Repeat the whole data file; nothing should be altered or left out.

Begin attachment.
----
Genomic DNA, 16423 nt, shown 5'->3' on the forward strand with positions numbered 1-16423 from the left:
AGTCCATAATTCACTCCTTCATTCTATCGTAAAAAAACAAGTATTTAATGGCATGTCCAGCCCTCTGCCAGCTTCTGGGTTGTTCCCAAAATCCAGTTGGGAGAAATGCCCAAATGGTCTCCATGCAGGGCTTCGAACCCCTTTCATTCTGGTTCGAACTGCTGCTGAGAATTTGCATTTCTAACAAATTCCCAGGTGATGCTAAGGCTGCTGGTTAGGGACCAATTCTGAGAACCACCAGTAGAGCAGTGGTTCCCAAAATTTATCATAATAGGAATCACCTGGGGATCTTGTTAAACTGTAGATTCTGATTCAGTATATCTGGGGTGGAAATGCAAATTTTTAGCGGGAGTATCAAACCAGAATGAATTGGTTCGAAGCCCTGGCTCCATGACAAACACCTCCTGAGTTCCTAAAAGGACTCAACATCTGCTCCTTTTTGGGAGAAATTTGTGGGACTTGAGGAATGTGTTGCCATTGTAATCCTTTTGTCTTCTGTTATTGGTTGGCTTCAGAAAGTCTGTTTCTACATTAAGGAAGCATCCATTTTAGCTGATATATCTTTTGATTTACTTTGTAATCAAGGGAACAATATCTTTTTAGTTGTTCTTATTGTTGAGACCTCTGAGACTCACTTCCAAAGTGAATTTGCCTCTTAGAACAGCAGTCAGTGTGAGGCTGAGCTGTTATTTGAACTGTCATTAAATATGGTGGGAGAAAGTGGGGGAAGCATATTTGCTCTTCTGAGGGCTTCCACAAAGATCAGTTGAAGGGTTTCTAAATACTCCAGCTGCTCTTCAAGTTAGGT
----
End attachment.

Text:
Genomic DNA, 16423 nt, shown 5'->3' on the forward strand with positions numbered 1-16423 from the left:
AGTCCATAATTCACTCCTTCATTCTATCGTAAAAAAACAAGTATTTAATGGCATGTCCAGCCCTCTGCCAGCTTCTGGGTTGTTCCCAAAATCCAGTTGGGAGAAATGCCCAAATGGTCTCCATGCAGGGCTTCGAACCCCTTTCATTCTGGTTCGAACTGCTGCTGAGAATTTGCATTTCTAACAAATTCCCAGGTGATGCTAAGGCTGCTGGTTAGGGACCAATTCTGAGAACCACCAGTAGAGCAGTGGTTCCCAAAATTTATCATAATAGGAATCACCTGGGGATCTTGTTAAACTGTAGATTCTGATTCAGTATATCTGGGGTGGAAATGCAAATTTTTAGCGGGAGTATCAAACCAGAATGAATTGGTTCGAAGCCCTGGCTCCATGACAAACACCTCCTGAGTTCCTAAAAGGACTCAACATCTGCTCCTTTTTGGGAGAAATTTGTGGGACTTGAGGAATGTGTTGCCATTGTAATCCTTTTGTCTTCTGTTATTGGTTGGCTTCAGAAAGTCTGTTTCTACATTAAGGAAGCATCCATTTTAGCTGATATATCTTTTGATTTACTTTGTAATCAAGGGAACAATATCTTTTTAGTTGTTCTTATTGTTGAGACCTCTGAGACTCACTTCCAAAGTGAATTTGCCTCTTAGAACAGCAGTCAGTGTGAGGCTGAGCTGTTATTTGAACTGTCATTAAATATGGTGGGAGAAAGTGGGGGAAGCATATTTGCTCTTCTGAGGGCTTCCACAAAGATCAGTTGAAGGGTTTCTAAATACTCCAGCTGCTCTTCAAGTTAGGT